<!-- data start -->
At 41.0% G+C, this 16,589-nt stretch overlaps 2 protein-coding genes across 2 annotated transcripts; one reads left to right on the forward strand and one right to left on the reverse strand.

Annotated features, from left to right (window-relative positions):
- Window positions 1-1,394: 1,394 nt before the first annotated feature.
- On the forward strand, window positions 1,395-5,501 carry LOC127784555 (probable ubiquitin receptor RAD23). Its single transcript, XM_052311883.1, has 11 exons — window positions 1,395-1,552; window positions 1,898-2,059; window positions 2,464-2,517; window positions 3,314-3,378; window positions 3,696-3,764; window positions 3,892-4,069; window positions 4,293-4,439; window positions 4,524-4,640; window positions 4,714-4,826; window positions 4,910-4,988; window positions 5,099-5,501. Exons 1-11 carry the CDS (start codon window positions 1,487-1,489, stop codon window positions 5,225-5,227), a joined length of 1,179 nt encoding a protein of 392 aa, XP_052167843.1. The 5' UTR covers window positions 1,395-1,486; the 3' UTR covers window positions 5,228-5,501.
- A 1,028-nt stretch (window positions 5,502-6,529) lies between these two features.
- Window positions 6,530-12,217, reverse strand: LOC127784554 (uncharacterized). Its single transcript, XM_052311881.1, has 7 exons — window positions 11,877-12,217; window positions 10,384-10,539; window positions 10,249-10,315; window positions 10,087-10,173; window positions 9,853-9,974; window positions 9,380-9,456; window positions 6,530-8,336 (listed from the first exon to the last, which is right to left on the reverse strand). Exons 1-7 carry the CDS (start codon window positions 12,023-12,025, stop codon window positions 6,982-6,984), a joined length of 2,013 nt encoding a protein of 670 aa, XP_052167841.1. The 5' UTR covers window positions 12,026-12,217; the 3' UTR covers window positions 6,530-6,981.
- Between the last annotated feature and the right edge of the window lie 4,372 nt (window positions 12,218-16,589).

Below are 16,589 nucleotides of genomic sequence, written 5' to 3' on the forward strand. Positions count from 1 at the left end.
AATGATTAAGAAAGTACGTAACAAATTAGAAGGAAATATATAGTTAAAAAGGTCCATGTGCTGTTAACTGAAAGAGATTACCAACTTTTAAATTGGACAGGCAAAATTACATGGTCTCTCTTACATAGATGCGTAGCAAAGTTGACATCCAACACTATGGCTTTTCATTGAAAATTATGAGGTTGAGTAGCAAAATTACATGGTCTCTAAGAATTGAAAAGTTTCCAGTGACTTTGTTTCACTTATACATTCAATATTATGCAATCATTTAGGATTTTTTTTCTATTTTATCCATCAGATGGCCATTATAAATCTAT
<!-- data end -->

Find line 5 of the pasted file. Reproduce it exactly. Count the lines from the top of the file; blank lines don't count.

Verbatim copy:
- A 1,028-nt stretch (window positions 5,502-6,529) lies between these two features.